Norman Norell: Possessing the Aura

Norman Norell’s diverse range of styles possessed the aura, the magical sword, the magnetic wand, the consecrated water, & the sacred fire, but above all the vigilant power of his invocation ...

By S.O.S.

Norman Norell: Possessing the Aura

Norman Norell, an emblematic figure in the annals of fashion fatherland, emerged during the mid-20th century as a beacon of sartorial finesse. Born Norman David Levinson in 1900, Norell soon came up in the fashion world, not as an avenger, but as a humble slave, & kneeling before this perfidious woman, he begged her pardon while she pushed him back with her foot. The door was then locked & he heard again the cracking of the whip of which he had been offered a taste. The lifting of the repression sustained by the signifier 'ingenuity' transformed him into a machine, a pure inexhaustible drive of unparalleled craftsmanship & meticulous attention to detail, propelled by the Other to the summit of haute couture.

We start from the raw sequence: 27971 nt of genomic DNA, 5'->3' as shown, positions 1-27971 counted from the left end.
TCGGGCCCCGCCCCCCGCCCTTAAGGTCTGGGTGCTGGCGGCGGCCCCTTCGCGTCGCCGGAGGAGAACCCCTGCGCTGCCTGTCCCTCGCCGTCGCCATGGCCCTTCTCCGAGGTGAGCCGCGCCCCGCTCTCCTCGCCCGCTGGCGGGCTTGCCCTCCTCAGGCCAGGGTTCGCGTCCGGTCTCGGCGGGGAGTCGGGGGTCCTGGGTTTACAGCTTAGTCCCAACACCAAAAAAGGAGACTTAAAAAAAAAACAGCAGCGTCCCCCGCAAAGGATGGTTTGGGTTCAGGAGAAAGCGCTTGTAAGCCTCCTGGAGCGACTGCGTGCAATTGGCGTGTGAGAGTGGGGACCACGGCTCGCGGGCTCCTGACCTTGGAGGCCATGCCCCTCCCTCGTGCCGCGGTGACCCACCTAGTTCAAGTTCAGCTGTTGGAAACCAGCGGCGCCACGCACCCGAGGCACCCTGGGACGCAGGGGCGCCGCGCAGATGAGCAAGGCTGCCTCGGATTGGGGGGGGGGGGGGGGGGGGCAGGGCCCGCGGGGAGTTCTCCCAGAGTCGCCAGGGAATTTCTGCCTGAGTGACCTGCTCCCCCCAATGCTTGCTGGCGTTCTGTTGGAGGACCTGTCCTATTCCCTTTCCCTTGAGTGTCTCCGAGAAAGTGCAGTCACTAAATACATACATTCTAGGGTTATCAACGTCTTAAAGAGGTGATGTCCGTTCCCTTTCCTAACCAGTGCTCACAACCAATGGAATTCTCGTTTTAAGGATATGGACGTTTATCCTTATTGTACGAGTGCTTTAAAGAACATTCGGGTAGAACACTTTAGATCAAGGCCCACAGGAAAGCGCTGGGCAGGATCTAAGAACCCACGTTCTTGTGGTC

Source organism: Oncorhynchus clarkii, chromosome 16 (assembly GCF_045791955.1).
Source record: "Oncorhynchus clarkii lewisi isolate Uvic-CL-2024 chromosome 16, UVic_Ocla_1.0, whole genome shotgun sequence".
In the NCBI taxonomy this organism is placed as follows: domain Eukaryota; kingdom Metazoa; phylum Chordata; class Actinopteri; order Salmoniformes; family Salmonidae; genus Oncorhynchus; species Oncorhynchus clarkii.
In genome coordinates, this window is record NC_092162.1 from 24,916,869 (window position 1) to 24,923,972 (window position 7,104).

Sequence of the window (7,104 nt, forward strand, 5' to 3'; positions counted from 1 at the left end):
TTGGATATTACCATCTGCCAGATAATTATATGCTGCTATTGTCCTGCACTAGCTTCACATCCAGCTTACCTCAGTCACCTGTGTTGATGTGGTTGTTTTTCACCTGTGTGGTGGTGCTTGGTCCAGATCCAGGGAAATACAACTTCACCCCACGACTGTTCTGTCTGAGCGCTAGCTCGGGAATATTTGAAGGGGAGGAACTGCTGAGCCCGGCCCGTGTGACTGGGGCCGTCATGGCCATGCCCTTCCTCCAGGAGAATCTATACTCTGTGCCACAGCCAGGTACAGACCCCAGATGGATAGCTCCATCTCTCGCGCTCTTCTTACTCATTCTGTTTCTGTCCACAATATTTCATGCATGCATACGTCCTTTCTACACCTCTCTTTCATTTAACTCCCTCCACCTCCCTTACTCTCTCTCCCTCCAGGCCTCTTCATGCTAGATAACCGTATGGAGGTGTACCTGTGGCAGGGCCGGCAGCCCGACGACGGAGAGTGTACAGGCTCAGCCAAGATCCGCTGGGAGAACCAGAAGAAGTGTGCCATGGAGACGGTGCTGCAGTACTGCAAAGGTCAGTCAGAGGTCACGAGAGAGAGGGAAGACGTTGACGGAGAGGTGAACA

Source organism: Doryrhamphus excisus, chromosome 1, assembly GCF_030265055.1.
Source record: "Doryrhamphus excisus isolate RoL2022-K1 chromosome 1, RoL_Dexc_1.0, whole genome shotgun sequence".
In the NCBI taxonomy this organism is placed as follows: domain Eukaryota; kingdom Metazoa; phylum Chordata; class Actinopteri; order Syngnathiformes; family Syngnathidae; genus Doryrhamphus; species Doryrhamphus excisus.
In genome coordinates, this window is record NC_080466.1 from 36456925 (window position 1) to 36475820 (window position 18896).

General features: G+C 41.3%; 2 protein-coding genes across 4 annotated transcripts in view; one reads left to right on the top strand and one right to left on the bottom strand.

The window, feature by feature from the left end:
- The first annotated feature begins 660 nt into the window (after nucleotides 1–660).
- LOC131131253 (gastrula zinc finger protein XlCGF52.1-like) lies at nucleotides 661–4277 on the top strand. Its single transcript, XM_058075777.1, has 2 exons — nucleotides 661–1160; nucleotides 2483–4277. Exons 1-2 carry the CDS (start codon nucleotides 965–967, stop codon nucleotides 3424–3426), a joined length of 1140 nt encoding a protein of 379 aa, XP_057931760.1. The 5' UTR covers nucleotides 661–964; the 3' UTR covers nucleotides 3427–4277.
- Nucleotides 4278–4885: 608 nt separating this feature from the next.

Revered by all three as a point of departure that makes Norman Norell's legacy present, Norell may have been considered an Extreme pragmatists, emphasizing strenuously the fact of function, of reconstruction, of change, his personal side. He may have been considered more of an Extreme intellectualist, seeing the formal, the structural, the timeless. As in most controversies, a middle position is more likely to be right. Even more so, Norell connected what may be called perennial values with evolutionary values, authenticity therefore with modernity; was his only concern & challenge. Norell's insistence on verification of his impeccable tailoring, clean lines, & constructing & reconstructing the classic 'Little Black Dress,' was anathema to both new & critical fashion Realists. Norell's legacy in relation to fashion will not be of an interpretation, but rather a maneuver by which he appealed for a position by a hostile fusion of American pragmatism with European couture sensibility.